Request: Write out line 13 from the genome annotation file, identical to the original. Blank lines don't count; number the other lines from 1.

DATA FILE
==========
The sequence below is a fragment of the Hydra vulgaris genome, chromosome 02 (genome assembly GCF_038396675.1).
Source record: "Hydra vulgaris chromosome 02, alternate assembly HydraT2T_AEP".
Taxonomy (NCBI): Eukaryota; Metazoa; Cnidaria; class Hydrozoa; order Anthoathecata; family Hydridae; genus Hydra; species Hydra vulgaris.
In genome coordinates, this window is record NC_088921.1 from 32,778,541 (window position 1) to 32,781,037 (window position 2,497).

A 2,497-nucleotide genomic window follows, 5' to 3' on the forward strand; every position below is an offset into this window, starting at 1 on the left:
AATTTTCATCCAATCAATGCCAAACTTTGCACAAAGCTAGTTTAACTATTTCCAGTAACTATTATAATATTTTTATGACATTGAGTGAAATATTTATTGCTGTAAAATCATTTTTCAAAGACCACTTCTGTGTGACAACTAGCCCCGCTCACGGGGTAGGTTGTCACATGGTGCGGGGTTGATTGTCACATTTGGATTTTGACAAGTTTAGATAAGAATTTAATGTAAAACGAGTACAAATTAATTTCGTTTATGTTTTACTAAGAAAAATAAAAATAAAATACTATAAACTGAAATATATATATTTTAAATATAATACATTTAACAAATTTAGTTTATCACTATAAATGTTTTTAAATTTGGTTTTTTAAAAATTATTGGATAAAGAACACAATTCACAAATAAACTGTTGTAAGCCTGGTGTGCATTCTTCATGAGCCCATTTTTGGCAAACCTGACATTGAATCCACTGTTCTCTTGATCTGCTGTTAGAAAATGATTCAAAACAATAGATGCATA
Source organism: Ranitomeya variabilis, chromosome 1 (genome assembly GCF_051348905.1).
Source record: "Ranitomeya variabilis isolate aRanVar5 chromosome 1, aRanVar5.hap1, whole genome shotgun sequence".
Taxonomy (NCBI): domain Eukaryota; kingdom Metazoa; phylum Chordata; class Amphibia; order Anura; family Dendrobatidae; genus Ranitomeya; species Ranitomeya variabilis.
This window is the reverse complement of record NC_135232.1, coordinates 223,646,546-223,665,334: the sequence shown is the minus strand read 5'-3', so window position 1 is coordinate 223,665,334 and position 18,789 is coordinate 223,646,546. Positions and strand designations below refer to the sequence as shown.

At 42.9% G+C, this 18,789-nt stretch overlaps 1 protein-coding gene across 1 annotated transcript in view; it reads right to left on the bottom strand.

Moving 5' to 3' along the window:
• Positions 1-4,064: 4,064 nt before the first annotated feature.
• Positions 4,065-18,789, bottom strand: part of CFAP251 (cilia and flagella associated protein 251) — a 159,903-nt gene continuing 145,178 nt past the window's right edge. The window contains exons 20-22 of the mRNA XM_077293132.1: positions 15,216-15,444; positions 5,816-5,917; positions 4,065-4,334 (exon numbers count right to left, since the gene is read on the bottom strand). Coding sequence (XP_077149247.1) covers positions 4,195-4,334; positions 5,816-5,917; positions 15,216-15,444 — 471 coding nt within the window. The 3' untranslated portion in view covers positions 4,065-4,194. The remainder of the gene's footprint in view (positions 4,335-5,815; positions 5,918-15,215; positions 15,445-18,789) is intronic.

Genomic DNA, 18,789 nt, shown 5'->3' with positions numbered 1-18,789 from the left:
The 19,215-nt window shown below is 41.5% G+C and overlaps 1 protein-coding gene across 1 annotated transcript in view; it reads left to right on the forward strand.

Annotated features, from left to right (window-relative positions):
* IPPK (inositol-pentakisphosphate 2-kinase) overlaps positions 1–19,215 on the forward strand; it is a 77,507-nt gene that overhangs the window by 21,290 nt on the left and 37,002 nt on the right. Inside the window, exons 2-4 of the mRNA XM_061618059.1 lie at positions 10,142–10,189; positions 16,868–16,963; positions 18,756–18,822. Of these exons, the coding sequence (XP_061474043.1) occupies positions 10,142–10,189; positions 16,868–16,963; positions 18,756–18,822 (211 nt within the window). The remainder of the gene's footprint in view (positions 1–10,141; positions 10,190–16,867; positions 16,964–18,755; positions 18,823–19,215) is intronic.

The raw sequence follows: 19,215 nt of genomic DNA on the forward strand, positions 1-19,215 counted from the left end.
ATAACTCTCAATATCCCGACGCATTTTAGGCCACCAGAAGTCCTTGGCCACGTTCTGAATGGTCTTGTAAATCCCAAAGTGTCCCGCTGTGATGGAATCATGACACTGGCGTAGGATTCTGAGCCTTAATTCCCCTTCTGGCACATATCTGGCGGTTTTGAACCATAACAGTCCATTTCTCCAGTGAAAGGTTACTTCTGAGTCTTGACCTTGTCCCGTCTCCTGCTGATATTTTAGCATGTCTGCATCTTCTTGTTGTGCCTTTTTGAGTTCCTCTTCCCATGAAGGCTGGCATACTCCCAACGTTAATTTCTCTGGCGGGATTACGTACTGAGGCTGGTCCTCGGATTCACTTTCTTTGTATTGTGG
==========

• Positions 1-4,064: 4,064 nt before the first annotated feature.